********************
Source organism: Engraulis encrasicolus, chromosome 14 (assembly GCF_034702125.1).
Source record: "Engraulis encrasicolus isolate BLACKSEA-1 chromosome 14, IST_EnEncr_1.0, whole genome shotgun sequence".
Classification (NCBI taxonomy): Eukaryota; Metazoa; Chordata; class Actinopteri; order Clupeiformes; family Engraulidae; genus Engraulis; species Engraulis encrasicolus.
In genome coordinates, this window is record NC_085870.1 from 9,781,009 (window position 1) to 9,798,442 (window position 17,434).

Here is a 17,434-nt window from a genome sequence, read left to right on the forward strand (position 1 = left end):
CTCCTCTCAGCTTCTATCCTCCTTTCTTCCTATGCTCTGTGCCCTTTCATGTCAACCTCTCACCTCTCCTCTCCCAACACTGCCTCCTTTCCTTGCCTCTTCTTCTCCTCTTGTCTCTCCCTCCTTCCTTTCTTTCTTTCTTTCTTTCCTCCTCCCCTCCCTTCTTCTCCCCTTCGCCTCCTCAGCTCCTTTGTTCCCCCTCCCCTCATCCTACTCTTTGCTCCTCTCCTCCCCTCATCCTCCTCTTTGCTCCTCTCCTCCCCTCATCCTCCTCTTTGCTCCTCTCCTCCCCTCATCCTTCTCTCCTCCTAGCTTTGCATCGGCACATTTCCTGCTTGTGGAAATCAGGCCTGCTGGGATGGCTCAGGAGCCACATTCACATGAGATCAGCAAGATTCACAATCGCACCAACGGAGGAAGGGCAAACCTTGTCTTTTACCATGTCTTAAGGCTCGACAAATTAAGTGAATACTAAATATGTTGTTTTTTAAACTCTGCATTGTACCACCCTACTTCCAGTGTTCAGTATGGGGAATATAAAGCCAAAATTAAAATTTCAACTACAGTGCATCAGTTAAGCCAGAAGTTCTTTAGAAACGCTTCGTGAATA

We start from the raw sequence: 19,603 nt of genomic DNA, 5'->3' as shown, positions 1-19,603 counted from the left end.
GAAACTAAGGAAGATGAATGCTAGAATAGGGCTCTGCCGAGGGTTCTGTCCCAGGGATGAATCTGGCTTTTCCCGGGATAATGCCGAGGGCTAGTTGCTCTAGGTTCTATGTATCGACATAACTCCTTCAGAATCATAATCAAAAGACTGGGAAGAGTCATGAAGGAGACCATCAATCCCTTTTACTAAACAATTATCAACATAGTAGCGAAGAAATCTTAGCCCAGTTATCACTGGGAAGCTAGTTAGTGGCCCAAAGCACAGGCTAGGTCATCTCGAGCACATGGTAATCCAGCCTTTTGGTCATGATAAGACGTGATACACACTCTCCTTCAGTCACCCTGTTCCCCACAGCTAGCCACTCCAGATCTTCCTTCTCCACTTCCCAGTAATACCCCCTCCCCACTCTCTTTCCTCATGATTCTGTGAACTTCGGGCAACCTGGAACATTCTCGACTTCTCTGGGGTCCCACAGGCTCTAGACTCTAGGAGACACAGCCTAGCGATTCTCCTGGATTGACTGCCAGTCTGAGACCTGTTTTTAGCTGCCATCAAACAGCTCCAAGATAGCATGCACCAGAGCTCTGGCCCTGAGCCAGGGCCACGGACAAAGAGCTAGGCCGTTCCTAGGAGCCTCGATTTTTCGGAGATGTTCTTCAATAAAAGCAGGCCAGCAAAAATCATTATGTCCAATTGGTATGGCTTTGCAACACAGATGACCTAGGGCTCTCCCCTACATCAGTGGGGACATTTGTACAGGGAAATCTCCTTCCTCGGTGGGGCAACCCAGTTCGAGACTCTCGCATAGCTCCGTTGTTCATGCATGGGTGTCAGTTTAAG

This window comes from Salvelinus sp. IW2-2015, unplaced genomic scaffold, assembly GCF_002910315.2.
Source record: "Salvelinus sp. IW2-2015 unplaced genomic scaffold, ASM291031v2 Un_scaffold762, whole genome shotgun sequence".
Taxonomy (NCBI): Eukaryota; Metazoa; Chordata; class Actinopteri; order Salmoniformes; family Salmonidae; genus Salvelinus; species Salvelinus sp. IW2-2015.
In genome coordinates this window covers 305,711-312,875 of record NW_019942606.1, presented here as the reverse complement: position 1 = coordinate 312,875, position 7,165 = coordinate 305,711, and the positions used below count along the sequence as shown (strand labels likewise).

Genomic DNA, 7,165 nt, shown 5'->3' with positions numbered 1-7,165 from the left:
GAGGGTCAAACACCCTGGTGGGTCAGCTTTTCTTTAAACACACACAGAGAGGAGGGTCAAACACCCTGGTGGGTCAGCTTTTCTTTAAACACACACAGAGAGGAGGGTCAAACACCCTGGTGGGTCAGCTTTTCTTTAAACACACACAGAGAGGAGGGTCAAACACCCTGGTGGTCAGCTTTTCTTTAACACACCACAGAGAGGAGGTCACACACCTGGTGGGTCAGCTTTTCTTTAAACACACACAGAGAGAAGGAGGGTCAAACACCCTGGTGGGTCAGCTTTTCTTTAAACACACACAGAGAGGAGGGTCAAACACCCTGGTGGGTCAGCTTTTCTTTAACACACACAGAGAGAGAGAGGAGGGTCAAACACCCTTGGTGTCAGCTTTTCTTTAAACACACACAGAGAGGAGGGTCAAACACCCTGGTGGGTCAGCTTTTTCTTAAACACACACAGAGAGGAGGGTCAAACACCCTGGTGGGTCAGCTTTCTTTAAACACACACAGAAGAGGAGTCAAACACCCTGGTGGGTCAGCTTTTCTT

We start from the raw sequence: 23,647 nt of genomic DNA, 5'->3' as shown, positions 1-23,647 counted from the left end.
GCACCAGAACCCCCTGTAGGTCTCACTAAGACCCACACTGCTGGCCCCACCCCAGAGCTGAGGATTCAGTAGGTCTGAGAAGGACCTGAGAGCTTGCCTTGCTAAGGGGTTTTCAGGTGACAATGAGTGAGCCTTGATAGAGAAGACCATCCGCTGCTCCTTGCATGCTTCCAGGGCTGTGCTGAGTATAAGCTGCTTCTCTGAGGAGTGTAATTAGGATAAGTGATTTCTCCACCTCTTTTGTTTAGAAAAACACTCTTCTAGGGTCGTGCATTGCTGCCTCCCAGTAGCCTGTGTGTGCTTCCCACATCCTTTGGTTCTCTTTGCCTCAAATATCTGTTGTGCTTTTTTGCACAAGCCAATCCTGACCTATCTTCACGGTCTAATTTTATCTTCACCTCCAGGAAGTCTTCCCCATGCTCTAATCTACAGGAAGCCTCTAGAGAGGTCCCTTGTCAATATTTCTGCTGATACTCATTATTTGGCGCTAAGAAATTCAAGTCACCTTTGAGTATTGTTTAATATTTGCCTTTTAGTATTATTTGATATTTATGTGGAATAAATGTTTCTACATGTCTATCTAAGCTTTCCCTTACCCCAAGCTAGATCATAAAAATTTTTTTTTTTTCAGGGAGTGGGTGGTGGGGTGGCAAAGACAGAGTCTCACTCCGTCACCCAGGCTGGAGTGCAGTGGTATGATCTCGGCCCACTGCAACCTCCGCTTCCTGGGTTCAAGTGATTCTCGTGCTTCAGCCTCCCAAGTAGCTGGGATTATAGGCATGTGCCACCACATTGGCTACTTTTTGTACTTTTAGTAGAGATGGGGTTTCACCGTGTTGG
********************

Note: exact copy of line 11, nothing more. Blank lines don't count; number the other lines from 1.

Taxonomy (NCBI): Eukaryota; Metazoa; Chordata; class Actinopteri; order Salmoniformes; family Salmonidae; genus Salvelinus; species Salvelinus sp. IW2-2015.